Pandora, as imaged by Cassini
|Discovered by||Collins, Voyager 1|
|Discovery date||October, 1980|
|Orbital characteristics |
|Epoch December 31, 2003 (JD 2453005.5)|
|Inclination||0.050°±0.004° to Saturn's equator|
|Dimensions||104 × 81 × 64 km |
|40.7±1.5 km |
|0.0026–0.0060 m/s2 |
|Temperature||≈ 78 K|
Pandora (// pan-DOHR-ə; Greek: Πανδώρα) is an inner satellite of Saturn. It was discovered in 1980 from photos taken by the Voyager 1 probe, and was provisionally designated S/1980 S 26. In late 1985 it was officially named after Pandora from Greek mythology. It is also designated as Saturn XVII.
Pandora was thought to be an outer shepherd satellite of the F Ring. However, recent studies indicate that it does not play such a role, and that only Prometheus, the inner shepherd, contributes to the confinement of the narrow ring. It is more heavily cratered than nearby Prometheus, and has at least two large craters 30 kilometres (19 mi) in diameter. The majority of craters on Pandora are shallow as a result of being filled with debris. Ridges and grooves are also present on moon's surface.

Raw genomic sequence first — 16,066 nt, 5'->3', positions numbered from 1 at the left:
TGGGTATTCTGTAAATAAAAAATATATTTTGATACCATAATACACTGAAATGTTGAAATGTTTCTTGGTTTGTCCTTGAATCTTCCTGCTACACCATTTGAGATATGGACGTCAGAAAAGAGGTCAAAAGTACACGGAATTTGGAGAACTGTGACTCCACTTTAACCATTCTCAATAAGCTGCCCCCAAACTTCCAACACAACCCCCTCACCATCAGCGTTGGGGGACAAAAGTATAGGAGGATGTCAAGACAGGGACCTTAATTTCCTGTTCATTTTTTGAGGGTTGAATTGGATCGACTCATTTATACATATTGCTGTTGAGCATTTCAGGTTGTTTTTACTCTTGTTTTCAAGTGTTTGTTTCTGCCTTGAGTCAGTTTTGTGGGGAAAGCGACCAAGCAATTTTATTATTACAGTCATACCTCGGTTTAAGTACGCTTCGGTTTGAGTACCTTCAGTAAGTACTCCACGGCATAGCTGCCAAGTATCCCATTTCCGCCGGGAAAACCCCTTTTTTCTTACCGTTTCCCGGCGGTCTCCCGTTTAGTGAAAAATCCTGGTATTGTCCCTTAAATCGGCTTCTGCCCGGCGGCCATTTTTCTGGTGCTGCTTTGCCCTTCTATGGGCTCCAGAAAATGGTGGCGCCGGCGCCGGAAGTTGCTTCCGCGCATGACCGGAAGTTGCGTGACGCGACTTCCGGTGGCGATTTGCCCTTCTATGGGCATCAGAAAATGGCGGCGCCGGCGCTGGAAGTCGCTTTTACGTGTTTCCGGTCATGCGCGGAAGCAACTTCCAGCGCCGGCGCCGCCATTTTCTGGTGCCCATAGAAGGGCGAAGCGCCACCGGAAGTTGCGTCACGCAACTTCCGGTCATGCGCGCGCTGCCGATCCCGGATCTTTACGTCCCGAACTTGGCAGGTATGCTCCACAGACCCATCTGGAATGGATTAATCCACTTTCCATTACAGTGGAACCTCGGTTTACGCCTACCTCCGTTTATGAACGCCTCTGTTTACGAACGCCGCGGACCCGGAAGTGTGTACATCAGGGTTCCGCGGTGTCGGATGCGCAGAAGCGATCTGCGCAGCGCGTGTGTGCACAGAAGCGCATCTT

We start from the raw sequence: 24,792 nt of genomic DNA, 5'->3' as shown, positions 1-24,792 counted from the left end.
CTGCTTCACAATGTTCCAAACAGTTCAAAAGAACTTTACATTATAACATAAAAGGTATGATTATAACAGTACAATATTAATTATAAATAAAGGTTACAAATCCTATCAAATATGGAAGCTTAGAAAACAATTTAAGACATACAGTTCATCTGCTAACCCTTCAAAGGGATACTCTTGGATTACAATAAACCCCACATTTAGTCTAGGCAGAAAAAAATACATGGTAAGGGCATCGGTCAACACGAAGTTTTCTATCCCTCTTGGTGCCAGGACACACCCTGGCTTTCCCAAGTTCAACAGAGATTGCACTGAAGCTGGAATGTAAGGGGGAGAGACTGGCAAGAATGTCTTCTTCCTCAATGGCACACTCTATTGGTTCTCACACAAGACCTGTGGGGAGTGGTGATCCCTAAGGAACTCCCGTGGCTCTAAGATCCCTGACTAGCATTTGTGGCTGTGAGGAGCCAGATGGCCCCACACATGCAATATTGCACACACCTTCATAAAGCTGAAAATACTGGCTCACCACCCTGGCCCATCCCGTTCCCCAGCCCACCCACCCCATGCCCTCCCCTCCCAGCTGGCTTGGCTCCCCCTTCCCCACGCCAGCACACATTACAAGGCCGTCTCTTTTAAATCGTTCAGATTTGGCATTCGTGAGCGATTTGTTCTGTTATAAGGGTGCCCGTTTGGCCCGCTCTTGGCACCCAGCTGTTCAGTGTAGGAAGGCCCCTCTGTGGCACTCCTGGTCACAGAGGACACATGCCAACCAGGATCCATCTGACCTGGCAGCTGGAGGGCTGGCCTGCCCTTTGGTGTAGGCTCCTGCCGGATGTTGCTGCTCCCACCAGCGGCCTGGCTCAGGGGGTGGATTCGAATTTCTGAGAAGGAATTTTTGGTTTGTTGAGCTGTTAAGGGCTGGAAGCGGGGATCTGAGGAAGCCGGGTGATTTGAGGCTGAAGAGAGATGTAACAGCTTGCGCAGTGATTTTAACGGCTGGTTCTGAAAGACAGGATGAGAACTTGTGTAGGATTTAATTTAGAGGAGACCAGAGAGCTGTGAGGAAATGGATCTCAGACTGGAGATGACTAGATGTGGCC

The orbit of Pandora appears to be chaotic, as a consequence of a series of four 118:121 mean-motion resonances with Prometheus. The most appreciable changes in their orbits occur approximately every 6.2 years, when the periapsis of Pandora lines up with the apoapsis of Prometheus and the moons approach to within about 1,400 kilometres (870 mi). Pandora also has a 3:2 mean-motion resonance with Mimas.
From its very low density and relatively high albedo, it seems likely that Pandora is a very porous icy body. There is a lot of uncertainty in these values, however, so this remains to be confirmed.
Voyager 2 image of Pandora (August 1981).
Cassini captured this close view of Saturn's moon Pandora during the spacecraft's flyby on June 3, 2010.
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